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September 18, 1987 - Image 1

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The Michigan Daily, 1987-09-18

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In Weeken Magazine:

. Presidential Search .'A Prayer for the Dying'
.The List
. John Logie *Interview: Dominick DeVarti

Ninety-eight years of editorialfreedom
Volume XCVII - No. 7 Ann Arbor, Michigan -Friday, September 18, 1987 Copyright 1987, The Michigan Daily

Regents appoint
Fleming as

The Rev. Virginia Peacock, Kathryn Stern, and Velvet Harrison, all of Ann Arbor, sing at a
candlelight vigil welcoming the Pope, and asking him to be more flexible in his teaching. See story,
page 3

interim
By MARTHA SEVETSON Flem
The Fleming. Administration some ti
Building will host a familiar face unable t
this January when former University the sear
President Robben Fleming returns to in the g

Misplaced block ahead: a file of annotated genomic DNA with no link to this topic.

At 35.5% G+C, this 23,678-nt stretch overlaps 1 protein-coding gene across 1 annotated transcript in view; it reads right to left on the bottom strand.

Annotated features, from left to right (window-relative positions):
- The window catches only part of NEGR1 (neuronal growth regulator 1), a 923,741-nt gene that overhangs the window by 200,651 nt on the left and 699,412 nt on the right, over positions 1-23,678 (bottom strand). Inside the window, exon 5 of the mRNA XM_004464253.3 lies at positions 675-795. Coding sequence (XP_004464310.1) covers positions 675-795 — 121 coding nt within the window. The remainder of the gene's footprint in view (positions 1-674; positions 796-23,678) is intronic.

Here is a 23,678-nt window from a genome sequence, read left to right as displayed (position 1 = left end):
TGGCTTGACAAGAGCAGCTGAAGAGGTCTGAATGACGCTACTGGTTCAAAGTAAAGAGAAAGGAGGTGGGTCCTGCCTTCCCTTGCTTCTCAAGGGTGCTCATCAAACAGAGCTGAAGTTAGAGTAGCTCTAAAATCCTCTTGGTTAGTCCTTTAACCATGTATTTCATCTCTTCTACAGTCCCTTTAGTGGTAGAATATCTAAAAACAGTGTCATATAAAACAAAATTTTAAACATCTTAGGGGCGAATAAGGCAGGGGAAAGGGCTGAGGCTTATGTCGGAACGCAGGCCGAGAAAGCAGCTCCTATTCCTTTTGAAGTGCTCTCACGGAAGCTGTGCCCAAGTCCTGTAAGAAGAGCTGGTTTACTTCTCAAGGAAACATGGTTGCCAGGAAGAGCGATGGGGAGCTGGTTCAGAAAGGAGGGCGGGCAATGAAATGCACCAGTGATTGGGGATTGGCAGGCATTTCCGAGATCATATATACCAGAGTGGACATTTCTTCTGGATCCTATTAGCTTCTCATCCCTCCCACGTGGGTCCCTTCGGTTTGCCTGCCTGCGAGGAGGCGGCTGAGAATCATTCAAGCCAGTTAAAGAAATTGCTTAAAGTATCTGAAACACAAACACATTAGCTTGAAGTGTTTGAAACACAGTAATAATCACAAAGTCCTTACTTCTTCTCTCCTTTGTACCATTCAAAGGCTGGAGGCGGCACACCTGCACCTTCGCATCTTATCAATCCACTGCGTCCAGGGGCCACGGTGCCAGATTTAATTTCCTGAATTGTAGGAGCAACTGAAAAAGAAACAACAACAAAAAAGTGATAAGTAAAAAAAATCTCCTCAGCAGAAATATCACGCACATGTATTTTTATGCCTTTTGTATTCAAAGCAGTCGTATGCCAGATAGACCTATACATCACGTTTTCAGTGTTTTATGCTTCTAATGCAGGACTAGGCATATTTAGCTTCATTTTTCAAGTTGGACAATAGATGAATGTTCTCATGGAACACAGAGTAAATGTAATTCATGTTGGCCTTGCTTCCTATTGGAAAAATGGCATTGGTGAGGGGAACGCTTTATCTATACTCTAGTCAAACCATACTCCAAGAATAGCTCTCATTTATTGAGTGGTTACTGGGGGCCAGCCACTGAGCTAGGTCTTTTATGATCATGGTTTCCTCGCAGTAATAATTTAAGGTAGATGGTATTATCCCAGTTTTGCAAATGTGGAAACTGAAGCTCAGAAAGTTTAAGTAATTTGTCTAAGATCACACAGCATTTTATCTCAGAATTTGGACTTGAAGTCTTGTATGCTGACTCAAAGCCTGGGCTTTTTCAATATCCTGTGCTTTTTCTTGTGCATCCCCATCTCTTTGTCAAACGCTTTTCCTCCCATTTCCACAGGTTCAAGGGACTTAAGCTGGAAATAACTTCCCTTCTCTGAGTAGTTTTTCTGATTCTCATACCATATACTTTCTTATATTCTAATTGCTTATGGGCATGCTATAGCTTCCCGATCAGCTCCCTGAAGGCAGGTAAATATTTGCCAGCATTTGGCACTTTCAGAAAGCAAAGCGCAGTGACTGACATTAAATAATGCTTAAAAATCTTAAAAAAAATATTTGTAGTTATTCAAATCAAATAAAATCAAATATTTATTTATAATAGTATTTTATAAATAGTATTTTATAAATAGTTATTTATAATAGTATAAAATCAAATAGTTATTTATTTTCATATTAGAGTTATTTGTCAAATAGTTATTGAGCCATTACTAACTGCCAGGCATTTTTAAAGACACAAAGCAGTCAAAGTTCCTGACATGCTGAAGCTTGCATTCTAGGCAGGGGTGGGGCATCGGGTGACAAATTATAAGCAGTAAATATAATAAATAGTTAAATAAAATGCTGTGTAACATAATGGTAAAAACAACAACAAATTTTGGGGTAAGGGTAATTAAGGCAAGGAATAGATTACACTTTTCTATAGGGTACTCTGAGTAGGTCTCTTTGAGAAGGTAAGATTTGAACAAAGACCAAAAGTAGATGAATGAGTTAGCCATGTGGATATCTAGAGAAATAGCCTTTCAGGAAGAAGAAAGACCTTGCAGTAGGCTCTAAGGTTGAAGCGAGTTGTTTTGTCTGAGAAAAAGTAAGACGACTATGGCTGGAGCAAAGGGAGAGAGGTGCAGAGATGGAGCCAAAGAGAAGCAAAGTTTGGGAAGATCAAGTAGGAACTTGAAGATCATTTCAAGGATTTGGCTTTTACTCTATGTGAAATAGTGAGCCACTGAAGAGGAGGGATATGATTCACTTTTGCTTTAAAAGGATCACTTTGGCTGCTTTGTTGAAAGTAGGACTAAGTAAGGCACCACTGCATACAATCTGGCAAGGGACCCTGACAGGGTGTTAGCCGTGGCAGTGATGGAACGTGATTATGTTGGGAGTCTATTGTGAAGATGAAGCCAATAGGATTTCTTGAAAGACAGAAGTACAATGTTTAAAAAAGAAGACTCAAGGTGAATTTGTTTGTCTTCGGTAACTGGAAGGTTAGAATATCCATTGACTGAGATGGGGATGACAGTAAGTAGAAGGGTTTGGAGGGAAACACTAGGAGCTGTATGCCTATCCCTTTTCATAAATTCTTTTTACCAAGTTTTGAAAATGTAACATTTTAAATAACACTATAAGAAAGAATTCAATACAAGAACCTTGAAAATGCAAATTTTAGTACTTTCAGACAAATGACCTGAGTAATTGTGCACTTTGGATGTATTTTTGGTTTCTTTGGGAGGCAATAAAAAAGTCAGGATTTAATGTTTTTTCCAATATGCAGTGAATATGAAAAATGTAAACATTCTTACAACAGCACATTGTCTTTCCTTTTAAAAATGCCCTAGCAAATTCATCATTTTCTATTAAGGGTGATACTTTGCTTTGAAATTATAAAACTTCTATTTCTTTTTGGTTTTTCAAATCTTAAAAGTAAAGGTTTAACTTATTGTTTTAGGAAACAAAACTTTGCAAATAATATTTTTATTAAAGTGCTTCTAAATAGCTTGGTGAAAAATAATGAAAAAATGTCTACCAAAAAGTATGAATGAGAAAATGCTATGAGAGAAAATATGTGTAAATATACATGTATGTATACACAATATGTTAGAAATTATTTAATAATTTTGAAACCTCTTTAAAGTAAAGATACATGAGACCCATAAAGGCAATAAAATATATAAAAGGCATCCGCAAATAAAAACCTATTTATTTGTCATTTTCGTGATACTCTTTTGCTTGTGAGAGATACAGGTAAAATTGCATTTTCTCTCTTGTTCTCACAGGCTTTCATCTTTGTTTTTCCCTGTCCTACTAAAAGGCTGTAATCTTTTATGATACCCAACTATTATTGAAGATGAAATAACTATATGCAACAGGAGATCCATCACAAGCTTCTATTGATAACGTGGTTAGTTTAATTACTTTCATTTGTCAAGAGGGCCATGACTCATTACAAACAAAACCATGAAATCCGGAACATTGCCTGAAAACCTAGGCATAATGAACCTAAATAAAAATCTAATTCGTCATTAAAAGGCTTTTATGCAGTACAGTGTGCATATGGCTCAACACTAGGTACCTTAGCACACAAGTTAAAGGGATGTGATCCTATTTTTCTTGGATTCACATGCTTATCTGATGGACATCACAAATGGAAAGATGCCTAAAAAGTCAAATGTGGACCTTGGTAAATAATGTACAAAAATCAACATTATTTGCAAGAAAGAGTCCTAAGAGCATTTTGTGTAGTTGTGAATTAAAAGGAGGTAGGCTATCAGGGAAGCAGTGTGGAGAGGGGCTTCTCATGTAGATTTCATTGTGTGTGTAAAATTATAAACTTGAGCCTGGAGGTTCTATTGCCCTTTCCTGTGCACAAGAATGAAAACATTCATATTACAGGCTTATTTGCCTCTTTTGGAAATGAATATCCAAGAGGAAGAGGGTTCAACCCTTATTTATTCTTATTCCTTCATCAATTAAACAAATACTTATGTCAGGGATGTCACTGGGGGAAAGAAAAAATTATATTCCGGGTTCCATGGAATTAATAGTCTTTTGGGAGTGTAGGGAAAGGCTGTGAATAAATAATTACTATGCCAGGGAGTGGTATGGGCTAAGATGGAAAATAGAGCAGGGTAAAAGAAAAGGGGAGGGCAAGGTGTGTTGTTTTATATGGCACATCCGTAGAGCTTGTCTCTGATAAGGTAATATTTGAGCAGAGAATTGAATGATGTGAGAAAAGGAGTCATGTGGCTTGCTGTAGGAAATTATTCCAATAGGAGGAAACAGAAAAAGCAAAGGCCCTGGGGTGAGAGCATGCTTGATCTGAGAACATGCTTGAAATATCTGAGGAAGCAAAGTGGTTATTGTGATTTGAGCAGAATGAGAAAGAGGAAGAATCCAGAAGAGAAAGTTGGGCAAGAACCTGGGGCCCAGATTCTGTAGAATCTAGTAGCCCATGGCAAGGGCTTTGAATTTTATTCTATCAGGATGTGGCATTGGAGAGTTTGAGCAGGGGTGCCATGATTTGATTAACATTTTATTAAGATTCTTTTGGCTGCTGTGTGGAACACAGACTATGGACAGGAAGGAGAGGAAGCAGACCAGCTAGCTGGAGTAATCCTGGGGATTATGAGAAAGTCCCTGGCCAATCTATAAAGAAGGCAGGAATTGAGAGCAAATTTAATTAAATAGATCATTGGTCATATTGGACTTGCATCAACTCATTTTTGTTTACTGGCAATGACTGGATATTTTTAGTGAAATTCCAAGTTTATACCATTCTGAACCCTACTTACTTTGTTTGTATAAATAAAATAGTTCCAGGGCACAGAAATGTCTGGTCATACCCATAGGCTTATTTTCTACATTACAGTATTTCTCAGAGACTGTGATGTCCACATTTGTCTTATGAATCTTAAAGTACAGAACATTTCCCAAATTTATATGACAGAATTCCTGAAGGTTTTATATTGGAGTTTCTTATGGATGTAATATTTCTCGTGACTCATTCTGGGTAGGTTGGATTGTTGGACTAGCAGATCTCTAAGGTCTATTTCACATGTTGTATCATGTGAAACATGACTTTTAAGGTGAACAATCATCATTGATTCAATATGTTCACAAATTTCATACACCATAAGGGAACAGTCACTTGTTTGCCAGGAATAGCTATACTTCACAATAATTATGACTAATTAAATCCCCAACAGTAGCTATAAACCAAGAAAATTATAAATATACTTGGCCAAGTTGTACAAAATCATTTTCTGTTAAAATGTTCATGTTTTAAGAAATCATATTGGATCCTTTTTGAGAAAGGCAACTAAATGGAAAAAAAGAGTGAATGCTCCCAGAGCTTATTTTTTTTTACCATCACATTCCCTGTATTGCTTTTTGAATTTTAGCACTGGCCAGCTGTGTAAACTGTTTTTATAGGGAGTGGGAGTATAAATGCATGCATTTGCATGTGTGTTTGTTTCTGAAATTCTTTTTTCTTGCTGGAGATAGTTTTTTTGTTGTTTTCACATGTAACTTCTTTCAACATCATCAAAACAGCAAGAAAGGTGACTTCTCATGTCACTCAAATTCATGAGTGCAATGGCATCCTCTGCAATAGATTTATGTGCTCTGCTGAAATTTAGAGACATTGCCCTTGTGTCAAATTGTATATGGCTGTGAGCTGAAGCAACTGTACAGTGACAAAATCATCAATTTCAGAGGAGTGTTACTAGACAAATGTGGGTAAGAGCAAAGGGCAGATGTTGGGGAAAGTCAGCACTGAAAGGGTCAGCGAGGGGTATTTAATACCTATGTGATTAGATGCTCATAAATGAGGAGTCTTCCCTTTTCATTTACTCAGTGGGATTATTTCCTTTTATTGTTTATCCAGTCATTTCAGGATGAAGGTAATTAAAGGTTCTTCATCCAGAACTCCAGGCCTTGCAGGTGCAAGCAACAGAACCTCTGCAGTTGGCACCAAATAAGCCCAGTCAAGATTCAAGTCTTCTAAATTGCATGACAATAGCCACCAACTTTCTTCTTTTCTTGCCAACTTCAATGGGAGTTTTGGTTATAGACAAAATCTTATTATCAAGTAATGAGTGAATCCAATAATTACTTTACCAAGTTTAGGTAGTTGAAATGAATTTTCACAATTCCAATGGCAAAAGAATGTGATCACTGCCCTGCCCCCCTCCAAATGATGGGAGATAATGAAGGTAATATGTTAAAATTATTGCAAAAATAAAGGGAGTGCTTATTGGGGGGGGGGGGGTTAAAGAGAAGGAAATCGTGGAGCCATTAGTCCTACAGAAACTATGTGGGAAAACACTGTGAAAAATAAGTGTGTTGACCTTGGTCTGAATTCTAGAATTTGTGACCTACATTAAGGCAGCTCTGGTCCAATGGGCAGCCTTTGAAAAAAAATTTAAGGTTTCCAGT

the helm as interim president. "(Fo
Fleming, appointed to the post obvious
by the University's Board of Regents tion an(
yesterday, served as president from many y
1967 to 1978. inentlyt
"I am excited to serve the Uni-
versity again," Fleming said, al- FLE
though the appointment will prevent ninth pr
his annual four-month trip to Flori- excellen
da. "I keep hoping, of course, that it his stron
won't be necessary." of unres
But most University administra- chief ex
tors agree that an interim appoint- Vietnar
ment will be needed when current Black A
University President Harold Shapiro Flem
becomes the president of Princeton will not